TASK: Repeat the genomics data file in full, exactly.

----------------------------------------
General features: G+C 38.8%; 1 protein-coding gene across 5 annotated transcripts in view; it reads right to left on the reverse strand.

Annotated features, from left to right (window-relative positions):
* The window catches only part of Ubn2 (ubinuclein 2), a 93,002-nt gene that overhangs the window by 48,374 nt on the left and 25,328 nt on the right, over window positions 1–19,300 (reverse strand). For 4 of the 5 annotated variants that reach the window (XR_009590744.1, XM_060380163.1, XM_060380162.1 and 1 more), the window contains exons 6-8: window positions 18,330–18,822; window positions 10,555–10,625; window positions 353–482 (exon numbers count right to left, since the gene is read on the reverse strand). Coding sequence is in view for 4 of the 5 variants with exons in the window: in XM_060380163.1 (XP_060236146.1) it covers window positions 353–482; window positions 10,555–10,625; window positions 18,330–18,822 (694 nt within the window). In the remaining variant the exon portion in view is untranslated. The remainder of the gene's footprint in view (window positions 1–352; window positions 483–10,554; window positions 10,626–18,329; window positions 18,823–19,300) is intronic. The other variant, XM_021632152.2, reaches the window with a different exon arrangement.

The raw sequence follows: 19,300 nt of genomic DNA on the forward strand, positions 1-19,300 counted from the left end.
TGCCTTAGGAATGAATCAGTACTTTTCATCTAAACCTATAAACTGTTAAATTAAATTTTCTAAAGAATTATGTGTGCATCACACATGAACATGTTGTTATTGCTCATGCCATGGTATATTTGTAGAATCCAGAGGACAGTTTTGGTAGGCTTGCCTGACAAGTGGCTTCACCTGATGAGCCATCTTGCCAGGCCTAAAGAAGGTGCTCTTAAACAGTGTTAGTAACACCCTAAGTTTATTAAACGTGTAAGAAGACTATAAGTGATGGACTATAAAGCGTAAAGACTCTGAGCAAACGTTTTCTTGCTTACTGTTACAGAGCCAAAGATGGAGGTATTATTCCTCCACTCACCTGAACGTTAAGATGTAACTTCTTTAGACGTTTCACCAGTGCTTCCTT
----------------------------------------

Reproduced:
General features: G+C 38.8%; 1 protein-coding gene across 5 annotated transcripts in view; it reads right to left on the reverse strand.

Annotated features, from left to right (window-relative positions):
* The window catches only part of Ubn2 (ubinuclein 2), a 93,002-nt gene that overhangs the window by 48,374 nt on the left and 25,328 nt on the right, over window positions 1–19,300 (reverse strand). For 4 of the 5 annotated variants that reach the window (XR_009590744.1, XM_060380163.1, XM_060380162.1 and 1 more), the window contains exons 6-8: window positions 18,330–18,822; window positions 10,555–10,625; window positions 353–482 (exon numbers count right to left, since the gene is read on the reverse strand). Coding sequence is in view for 4 of the 5 variants with exons in the window: in XM_060380163.1 (XP_060236146.1) it covers window positions 353–482; window positions 10,555–10,625; window positions 18,330–18,822 (694 nt within the window). In the remaining variant the exon portion in view is untranslated. The remainder of the gene's footprint in view (window positions 1–352; window positions 483–10,554; window positions 10,626–18,329; window positions 18,823–19,300) is intronic. The other variant, XM_021632152.2, reaches the window with a different exon arrangement.

The raw sequence follows: 19,300 nt of genomic DNA on the forward strand, positions 1-19,300 counted from the left end.
TGCCTTAGGAATGAATCAGTACTTTTCATCTAAACCTATAAACTGTTAAATTAAATTTTCTAAAGAATTATGTGTGCATCACACATGAACATGTTGTTATTGCTCATGCCATGGTATATTTGTAGAATCCAGAGGACAGTTTTGGTAGGCTTGCCTGACAAGTGGCTTCACCTGATGAGCCATCTTGCCAGGCCTAAAGAAGGTGCTCTTAAACAGTGTTAGTAACACCCTAAGTTTATTAAACGTGTAAGAAGACTATAAGTGATGGACTATAAAGCGTAAAGACTCTGAGCAAACGTTTTCTTGCTTACTGTTACAGAGCCAAAGATGGAGGTATTATTCCTCCACTCACCTGAACGTTAAGATGTAACTTCTTTAGACGTTTCACCAGTGCTTCCTT